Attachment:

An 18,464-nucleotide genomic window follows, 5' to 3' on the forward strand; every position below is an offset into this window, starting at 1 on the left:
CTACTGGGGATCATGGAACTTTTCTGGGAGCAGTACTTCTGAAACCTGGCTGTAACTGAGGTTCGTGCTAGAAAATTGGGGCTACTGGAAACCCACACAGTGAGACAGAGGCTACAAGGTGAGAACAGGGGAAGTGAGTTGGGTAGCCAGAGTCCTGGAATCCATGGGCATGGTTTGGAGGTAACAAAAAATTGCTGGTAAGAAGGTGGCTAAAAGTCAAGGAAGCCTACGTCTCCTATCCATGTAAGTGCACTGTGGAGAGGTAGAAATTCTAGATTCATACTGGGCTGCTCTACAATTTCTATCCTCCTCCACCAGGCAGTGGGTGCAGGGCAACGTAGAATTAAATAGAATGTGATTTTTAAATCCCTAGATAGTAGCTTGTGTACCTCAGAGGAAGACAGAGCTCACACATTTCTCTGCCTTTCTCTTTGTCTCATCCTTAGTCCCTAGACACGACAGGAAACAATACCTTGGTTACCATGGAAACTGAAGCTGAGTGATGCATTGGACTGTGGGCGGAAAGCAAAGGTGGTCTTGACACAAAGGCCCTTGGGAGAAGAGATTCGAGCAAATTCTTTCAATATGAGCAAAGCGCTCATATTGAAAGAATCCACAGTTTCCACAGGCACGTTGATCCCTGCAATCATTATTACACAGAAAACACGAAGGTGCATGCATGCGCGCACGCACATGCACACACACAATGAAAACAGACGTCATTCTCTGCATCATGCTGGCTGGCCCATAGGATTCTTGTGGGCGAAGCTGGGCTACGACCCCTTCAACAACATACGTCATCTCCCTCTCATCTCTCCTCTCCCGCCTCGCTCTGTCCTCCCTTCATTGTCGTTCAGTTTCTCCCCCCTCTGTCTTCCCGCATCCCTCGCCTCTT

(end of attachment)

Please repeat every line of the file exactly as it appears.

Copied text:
An 18,464-nucleotide genomic window follows, 5' to 3' on the forward strand; every position below is an offset into this window, starting at 1 on the left:
CTACTGGGGATCATGGAACTTTTCTGGGAGCAGTACTTCTGAAACCTGGCTGTAACTGAGGTTCGTGCTAGAAAATTGGGGCTACTGGAAACCCACACAGTGAGACAGAGGCTACAAGGTGAGAACAGGGGAAGTGAGTTGGGTAGCCAGAGTCCTGGAATCCATGGGCATGGTTTGGAGGTAACAAAAAATTGCTGGTAAGAAGGTGGCTAAAAGTCAAGGAAGCCTACGTCTCCTATCCATGTAAGTGCACTGTGGAGAGGTAGAAATTCTAGATTCATACTGGGCTGCTCTACAATTTCTATCCTCCTCCACCAGGCAGTGGGTGCAGGGCAACGTAGAATTAAATAGAATGTGATTTTTAAATCCCTAGATAGTAGCTTGTGTACCTCAGAGGAAGACAGAGCTCACACATTTCTCTGCCTTTCTCTTTGTCTCATCCTTAGTCCCTAGACACGACAGGAAACAATACCTTGGTTACCATGGAAACTGAAGCTGAGTGATGCATTGGACTGTGGGCGGAAAGCAAAGGTGGTCTTGACACAAAGGCCCTTGGGAGAAGAGATTCGAGCAAATTCTTTCAATATGAGCAAAGCGCTCATATTGAAAGAATCCACAGTTTCCACAGGCACGTTGATCCCTGCAATCATTATTACACAGAAAACACGAAGGTGCATGCATGCGCGCACGCACATGCACACACACAATGAAAACAGACGTCATTCTCTGCATCATGCTGGCTGGCCCATAGGATTCTTGTGGGCGAAGCTGGGCTACGACCCCTTCAACAACATACGTCATCTCCCTCTCATCTCTCCTCTCCCGCCTCGCTCTGTCCTCCCTTCATTGTCGTTCAGTTTCTCCCCCCTCTGTCTTCCCGCATCCCTCGCCTCTT